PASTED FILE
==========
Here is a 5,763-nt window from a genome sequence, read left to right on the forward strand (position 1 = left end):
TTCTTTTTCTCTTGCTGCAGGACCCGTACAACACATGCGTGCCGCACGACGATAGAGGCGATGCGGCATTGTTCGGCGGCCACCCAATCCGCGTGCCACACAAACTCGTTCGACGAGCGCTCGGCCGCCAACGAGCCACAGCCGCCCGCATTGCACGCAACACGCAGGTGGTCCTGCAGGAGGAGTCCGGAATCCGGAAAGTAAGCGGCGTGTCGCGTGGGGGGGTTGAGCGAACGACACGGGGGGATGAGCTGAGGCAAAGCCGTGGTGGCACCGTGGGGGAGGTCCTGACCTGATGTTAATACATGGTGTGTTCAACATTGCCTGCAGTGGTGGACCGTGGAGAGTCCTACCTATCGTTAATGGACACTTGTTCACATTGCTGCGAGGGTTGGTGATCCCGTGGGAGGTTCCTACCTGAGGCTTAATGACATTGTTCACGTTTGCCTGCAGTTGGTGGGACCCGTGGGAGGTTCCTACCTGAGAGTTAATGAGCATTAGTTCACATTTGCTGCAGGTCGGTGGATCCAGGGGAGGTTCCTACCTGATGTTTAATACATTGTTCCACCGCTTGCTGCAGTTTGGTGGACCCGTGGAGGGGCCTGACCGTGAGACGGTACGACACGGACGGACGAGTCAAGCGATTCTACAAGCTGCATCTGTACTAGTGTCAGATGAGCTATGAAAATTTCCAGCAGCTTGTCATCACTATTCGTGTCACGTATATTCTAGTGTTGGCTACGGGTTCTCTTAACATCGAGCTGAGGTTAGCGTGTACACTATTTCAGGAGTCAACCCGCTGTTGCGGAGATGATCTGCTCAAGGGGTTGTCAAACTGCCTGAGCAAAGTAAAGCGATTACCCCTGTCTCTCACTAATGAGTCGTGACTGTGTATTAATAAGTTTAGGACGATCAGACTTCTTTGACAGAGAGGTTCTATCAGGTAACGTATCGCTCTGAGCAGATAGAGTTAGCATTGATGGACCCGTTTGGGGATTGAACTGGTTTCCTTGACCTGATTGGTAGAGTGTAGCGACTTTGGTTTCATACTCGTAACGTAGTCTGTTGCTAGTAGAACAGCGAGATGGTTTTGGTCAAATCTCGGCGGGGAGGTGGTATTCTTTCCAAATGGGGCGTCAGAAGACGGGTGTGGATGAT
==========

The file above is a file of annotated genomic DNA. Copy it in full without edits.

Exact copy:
Here is a 5,763-nt window from a genome sequence, read left to right on the forward strand (position 1 = left end):
TTCTTTTTCTCTTGCTGCAGGACCCGTACAACACATGCGTGCCGCACGACGATAGAGGCGATGCGGCATTGTTCGGCGGCCACCCAATCCGCGTGCCACACAAACTCGTTCGACGAGCGCTCGGCCGCCAACGAGCCACAGCCGCCCGCATTGCACGCAACACGCAGGTGGTCCTGCAGGAGGAGTCCGGAATCCGGAAAGTAAGCGGCGTGTCGCGTGGGGGGGTTGAGCGAACGACACGGGGGGATGAGCTGAGGCAAAGCCGTGGTGGCACCGTGGGGGAGGTCCTGACCTGATGTTAATACATGGTGTGTTCAACATTGCCTGCAGTGGTGGACCGTGGAGAGTCCTACCTATCGTTAATGGACACTTGTTCACATTGCTGCGAGGGTTGGTGATCCCGTGGGAGGTTCCTACCTGAGGCTTAATGACATTGTTCACGTTTGCCTGCAGTTGGTGGGACCCGTGGGAGGTTCCTACCTGAGAGTTAATGAGCATTAGTTCACATTTGCTGCAGGTCGGTGGATCCAGGGGAGGTTCCTACCTGATGTTTAATACATTGTTCCACCGCTTGCTGCAGTTTGGTGGACCCGTGGAGGGGCCTGACCGTGAGACGGTACGACACGGACGGACGAGTCAAGCGATTCTACAAGCTGCATCTGTACTAGTGTCAGATGAGCTATGAAAATTTCCAGCAGCTTGTCATCACTATTCGTGTCACGTATATTCTAGTGTTGGCTACGGGTTCTCTTAACATCGAGCTGAGGTTAGCGTGTACACTATTTCAGGAGTCAACCCGCTGTTGCGGAGATGATCTGCTCAAGGGGTTGTCAAACTGCCTGAGCAAAGTAAAGCGATTACCCCTGTCTCTCACTAATGAGTCGTGACTGTGTATTAATAAGTTTAGGACGATCAGACTTCTTTGACAGAGAGGTTCTATCAGGTAACGTATCGCTCTGAGCAGATAGAGTTAGCATTGATGGACCCGTTTGGGGATTGAACTGGTTTCCTTGACCTGATTGGTAGAGTGTAGCGACTTTGGTTTCATACTCGTAACGTAGTCTGTTGCTAGTAGAACAGCGAGATGGTTTTGGTCAAATCTCGGCGGGGAGGTGGTATTCTTTCCAAATGGGGCGTCAGAAGACGGGTGTGGATGAT